The A/B framework gives you a very clear read of how bidding is doing compared to a traditional waterfall. To be frank, LevelPlay, bidding and the industry is really kind of new. A lot of networks are getting familiar with it, a lot of the mediation layers are getting familiar with the technology, and there will be some hitches. I think the visibility ironSource gives with LevelPlay also provides good transparency if there are issues to help both ironSource and the game developer go in a QA. To summarize, I think LevelPlay, when combined with the A/B testing framework, is really really powerful. 

Reuben: We touched on it earlier about the RV results that you saw. Are there specific ad formats for which in-app bidding is particularly effective?

Kiel: Jam City has been really focused on rewarded video. We feel that’s a win-win-win for the advertisers, the users, and, us, at Jam City. Most of our product portfolio is based around rewarded video; however, we have done testing with banners and banners are what see a major impression increase because of reduction in latency.

We also see an impression increase on rewarded video and we believe this is because of specific placements within the game. If users get the opportunity to see rewarded video or intersitials, for that matter, early on in the game, they might have this issue with latency. Because the surfacing point is so soon on, it might not have enough time for the auctions and SDKs to initialize in the background. That’s the theory behind why we’re seeing an impression increase on rewarded video.

In terms of the retention, we’re not really sure what’s causing the increase in retention. We know, generally, that users that watch rewarded video have an increase in retention. We’re hoping that is translated to the increased numbers there. Overall, impression increase is great, especially internationally. I spoke with someone else at ironSource a couple weeks ago about our strategies around yield optimization internationally. We don’t focus on specific geo regions, we just do a global international waterfall and that might have negative effects internationally. LevelPlay and header bidding solved that, as well, for us.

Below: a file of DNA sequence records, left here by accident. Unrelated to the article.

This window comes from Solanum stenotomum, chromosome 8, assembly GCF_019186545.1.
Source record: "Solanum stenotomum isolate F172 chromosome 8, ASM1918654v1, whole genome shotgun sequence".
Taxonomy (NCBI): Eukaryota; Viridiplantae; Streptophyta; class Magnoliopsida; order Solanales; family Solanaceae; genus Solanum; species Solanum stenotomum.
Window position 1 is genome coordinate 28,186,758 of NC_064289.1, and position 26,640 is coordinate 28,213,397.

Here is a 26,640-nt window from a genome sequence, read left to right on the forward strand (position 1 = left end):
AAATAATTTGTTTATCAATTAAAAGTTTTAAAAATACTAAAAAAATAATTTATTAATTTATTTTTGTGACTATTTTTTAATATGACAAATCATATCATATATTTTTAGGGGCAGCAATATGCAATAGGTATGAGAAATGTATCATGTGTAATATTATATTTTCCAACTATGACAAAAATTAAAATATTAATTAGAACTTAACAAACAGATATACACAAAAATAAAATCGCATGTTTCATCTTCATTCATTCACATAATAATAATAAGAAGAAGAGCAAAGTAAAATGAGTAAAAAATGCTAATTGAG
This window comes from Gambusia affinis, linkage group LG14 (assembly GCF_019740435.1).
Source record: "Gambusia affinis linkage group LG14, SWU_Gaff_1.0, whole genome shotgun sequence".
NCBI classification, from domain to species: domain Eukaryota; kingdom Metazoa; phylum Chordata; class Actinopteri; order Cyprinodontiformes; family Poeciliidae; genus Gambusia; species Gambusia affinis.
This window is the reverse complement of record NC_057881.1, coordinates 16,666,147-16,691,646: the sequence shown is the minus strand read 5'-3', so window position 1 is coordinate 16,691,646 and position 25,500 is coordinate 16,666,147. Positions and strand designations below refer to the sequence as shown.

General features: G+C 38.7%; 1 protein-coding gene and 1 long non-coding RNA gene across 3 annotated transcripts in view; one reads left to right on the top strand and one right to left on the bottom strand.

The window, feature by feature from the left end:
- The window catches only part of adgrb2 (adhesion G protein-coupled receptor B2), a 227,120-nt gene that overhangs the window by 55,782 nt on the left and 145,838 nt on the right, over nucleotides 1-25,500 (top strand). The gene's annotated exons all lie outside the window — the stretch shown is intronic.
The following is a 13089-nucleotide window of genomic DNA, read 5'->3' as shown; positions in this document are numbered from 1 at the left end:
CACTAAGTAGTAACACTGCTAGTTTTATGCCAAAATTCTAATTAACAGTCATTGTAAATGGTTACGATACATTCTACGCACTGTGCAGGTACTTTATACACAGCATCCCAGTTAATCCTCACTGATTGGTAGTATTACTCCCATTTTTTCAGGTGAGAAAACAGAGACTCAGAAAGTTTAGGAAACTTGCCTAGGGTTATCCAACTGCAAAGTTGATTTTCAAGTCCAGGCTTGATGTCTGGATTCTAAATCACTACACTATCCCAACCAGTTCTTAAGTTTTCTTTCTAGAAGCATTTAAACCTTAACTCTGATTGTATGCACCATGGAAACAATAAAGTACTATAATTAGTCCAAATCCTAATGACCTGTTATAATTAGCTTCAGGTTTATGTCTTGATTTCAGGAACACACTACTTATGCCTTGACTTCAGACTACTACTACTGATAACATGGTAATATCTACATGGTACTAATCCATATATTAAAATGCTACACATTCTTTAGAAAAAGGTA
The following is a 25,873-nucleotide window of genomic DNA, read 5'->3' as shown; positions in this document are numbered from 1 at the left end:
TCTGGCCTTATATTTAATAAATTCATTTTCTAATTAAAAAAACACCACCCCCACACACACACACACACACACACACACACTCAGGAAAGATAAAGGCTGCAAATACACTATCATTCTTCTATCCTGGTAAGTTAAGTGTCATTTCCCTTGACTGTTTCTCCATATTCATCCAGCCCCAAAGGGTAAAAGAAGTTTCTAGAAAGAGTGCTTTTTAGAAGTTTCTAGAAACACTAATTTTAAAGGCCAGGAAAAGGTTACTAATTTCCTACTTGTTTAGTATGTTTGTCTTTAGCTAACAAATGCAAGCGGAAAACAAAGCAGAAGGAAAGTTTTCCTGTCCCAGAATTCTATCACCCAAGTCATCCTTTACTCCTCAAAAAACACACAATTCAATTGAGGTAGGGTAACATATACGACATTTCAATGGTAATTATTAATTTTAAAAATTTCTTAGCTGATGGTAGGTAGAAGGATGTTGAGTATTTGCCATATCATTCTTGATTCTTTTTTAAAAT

Reuben: Let’s talk about key tips. You mentioned earlier, A/B testing. Obviously while in-app bidding is an automated process, there are things you can do to make it work better for you. Apart from A/B testing, what other things do you do to get the most out of it? 

Kiel: I’d say it’s getting familiar with the A/B testing tool that ironSource has. If you’re not using ironSource, definitely use your own A/B testing framework because it is crucial to understand what the tradeoffs are. We were surprised by some of the results, specifically in impressions, but there will be some surprises when you do the testing. And again, because it’s newer technology, we’re not really sure where things could improve or could potentially be just a fraction off from being a great success.

You want to be able to get as much insight as possible and have a control group to measure against, which is the traditional waterfall. I’d say from a key tips perspective, definitely build towards an A/B testing solution. I think that’s first and foremost.